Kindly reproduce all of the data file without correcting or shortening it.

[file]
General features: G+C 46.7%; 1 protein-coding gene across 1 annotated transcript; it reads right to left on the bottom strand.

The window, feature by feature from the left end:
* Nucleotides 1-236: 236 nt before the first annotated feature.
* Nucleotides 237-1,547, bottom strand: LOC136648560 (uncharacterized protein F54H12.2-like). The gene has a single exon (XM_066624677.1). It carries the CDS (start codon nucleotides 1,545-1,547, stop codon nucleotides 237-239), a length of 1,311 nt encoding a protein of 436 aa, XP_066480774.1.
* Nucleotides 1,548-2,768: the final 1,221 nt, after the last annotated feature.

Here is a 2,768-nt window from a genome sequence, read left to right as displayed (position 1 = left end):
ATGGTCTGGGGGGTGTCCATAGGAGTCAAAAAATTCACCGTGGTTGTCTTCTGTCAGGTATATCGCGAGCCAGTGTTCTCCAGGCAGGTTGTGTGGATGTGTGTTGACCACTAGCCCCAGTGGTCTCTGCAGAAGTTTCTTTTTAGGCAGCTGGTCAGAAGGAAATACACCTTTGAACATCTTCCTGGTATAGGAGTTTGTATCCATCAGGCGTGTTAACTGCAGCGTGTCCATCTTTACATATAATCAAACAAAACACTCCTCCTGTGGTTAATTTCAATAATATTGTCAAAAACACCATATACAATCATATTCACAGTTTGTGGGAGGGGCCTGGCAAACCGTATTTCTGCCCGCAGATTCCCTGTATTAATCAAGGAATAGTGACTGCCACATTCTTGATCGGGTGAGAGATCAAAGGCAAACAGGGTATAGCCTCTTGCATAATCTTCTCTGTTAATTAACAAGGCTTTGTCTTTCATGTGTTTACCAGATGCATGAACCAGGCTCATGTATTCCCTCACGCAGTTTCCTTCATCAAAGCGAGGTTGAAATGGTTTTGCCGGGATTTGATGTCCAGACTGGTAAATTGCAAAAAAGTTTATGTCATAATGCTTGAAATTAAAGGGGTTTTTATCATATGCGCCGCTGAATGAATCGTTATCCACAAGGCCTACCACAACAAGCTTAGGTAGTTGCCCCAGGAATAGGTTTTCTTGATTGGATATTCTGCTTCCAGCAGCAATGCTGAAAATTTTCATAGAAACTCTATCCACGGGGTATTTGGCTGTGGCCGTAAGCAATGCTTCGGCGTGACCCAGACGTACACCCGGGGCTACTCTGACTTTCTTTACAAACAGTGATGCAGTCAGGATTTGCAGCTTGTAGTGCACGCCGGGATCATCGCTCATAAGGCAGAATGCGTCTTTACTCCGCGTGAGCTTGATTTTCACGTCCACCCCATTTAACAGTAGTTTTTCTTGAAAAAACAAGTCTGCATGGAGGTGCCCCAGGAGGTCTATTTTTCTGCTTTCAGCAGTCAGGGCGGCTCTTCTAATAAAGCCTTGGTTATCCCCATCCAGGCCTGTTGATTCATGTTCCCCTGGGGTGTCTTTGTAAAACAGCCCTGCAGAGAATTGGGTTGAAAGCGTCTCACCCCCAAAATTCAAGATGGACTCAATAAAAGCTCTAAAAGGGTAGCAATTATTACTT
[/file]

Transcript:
General features: G+C 46.7%; 1 protein-coding gene across 1 annotated transcript; it reads right to left on the bottom strand.

The window, feature by feature from the left end:
* Nucleotides 1-236: 236 nt before the first annotated feature.
* Nucleotides 237-1,547, bottom strand: LOC136648560 (uncharacterized protein F54H12.2-like). The gene has a single exon (XM_066624677.1). It carries the CDS (start codon nucleotides 1,545-1,547, stop codon nucleotides 237-239), a length of 1,311 nt encoding a protein of 436 aa, XP_066480774.1.
* Nucleotides 1,548-2,768: the final 1,221 nt, after the last annotated feature.

Here is a 2,768-nt window from a genome sequence, read left to right as displayed (position 1 = left end):
ATGGTCTGGGGGGTGTCCATAGGAGTCAAAAAATTCACCGTGGTTGTCTTCTGTCAGGTATATCGCGAGCCAGTGTTCTCCAGGCAGGTTGTGTGGATGTGTGTTGACCACTAGCCCCAGTGGTCTCTGCAGAAGTTTCTTTTTAGGCAGCTGGTCAGAAGGAAATACACCTTTGAACATCTTCCTGGTATAGGAGTTTGTATCCATCAGGCGTGTTAACTGCAGCGTGTCCATCTTTACATATAATCAAACAAAACACTCCTCCTGTGGTTAATTTCAATAATATTGTCAAAAACACCATATACAATCATATTCACAGTTTGTGGGAGGGGCCTGGCAAACCGTATTTCTGCCCGCAGATTCCCTGTATTAATCAAGGAATAGTGACTGCCACATTCTTGATCGGGTGAGAGATCAAAGGCAAACAGGGTATAGCCTCTTGCATAATCTTCTCTGTTAATTAACAAGGCTTTGTCTTTCATGTGTTTACCAGATGCATGAACCAGGCTCATGTATTCCCTCACGCAGTTTCCTTCATCAAAGCGAGGTTGAAATGGTTTTGCCGGGATTTGATGTCCAGACTGGTAAATTGCAAAAAAGTTTATGTCATAATGCTTGAAATTAAAGGGGTTTTTATCATATGCGCCGCTGAATGAATCGTTATCCACAAGGCCTACCACAACAAGCTTAGGTAGTTGCCCCAGGAATAGGTTTTCTTGATTGGATATTCTGCTTCCAGCAGCAATGCTGAAAATTTTCATAGAAACTCTATCCACGGGGTATTTGGCTGTGGCCGTAAGCAATGCTTCGGCGTGACCCAGACGTACACCCGGGGCTACTCTGACTTTCTTTACAAACAGTGATGCAGTCAGGATTTGCAGCTTGTAGTGCACGCCGGGATCATCGCTCATAAGGCAGAATGCGTCTTTACTCCGCGTGAGCTTGATTTTCACGTCCACCCCATTTAACAGTAGTTTTTCTTGAAAAAACAAGTCTGCATGGAGGTGCCCCAGGAGGTCTATTTTTCTGCTTTCAGCAGTCAGGGCGGCTCTTCTAATAAAGCCTTGGTTATCCCCATCCAGGCCTGTTGATTCATGTTCCCCTGGGGTGTCTTTGTAAAACAGCCCTGCAGAGAATTGGGTTGAAAGCGTCTCACCCCCAAAATTCAAGATGGACTCAATAAAAGCTCTAAAAGGGTAGCAATTATTACTT